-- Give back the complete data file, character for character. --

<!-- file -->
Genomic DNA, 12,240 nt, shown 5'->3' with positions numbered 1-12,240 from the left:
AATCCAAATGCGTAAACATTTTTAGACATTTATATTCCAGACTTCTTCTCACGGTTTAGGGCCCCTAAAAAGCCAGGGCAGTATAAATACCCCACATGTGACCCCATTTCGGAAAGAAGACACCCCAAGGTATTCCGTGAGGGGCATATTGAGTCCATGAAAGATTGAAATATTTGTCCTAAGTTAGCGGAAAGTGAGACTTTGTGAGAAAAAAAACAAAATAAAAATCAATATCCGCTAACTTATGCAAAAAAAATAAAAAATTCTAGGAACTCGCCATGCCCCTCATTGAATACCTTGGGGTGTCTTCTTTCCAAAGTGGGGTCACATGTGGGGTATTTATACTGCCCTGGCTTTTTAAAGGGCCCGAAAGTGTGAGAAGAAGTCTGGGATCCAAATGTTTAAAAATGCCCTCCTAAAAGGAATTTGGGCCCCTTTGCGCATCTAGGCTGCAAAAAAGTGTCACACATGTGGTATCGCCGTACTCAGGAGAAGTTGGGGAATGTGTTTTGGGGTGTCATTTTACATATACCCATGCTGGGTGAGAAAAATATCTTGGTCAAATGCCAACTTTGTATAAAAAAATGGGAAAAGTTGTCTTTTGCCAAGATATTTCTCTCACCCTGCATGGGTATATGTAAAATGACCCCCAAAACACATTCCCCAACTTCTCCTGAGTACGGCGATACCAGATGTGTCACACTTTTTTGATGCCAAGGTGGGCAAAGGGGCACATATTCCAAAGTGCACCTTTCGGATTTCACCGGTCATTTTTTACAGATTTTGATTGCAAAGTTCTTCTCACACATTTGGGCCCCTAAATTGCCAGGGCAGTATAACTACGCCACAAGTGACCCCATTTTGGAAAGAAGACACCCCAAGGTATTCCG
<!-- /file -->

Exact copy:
Genomic DNA, 12,240 nt, shown 5'->3' with positions numbered 1-12,240 from the left:
AATCCAAATGCGTAAACATTTTTAGACATTTATATTCCAGACTTCTTCTCACGGTTTAGGGCCCCTAAAAAGCCAGGGCAGTATAAATACCCCACATGTGACCCCATTTCGGAAAGAAGACACCCCAAGGTATTCCGTGAGGGGCATATTGAGTCCATGAAAGATTGAAATATTTGTCCTAAGTTAGCGGAAAGTGAGACTTTGTGAGAAAAAAAACAAAATAAAAATCAATATCCGCTAACTTATGCAAAAAAAATAAAAAATTCTAGGAACTCGCCATGCCCCTCATTGAATACCTTGGGGTGTCTTCTTTCCAAAGTGGGGTCACATGTGGGGTATTTATACTGCCCTGGCTTTTTAAAGGGCCCGAAAGTGTGAGAAGAAGTCTGGGATCCAAATGTTTAAAAATGCCCTCCTAAAAGGAATTTGGGCCCCTTTGCGCATCTAGGCTGCAAAAAAGTGTCACACATGTGGTATCGCCGTACTCAGGAGAAGTTGGGGAATGTGTTTTGGGGTGTCATTTTACATATACCCATGCTGGGTGAGAAAAATATCTTGGTCAAATGCCAACTTTGTATAAAAAAATGGGAAAAGTTGTCTTTTGCCAAGATATTTCTCTCACCCTGCATGGGTATATGTAAAATGACCCCCAAAACACATTCCCCAACTTCTCCTGAGTACGGCGATACCAGATGTGTCACACTTTTTTGATGCCAAGGTGGGCAAAGGGGCACATATTCCAAAGTGCACCTTTCGGATTTCACCGGTCATTTTTTACAGATTTTGATTGCAAAGTTCTTCTCACACATTTGGGCCCCTAAATTGCCAGGGCAGTATAACTACGCCACAAGTGACCCCATTTTGGAAAGAAGACACCCCAAGGTATTCCG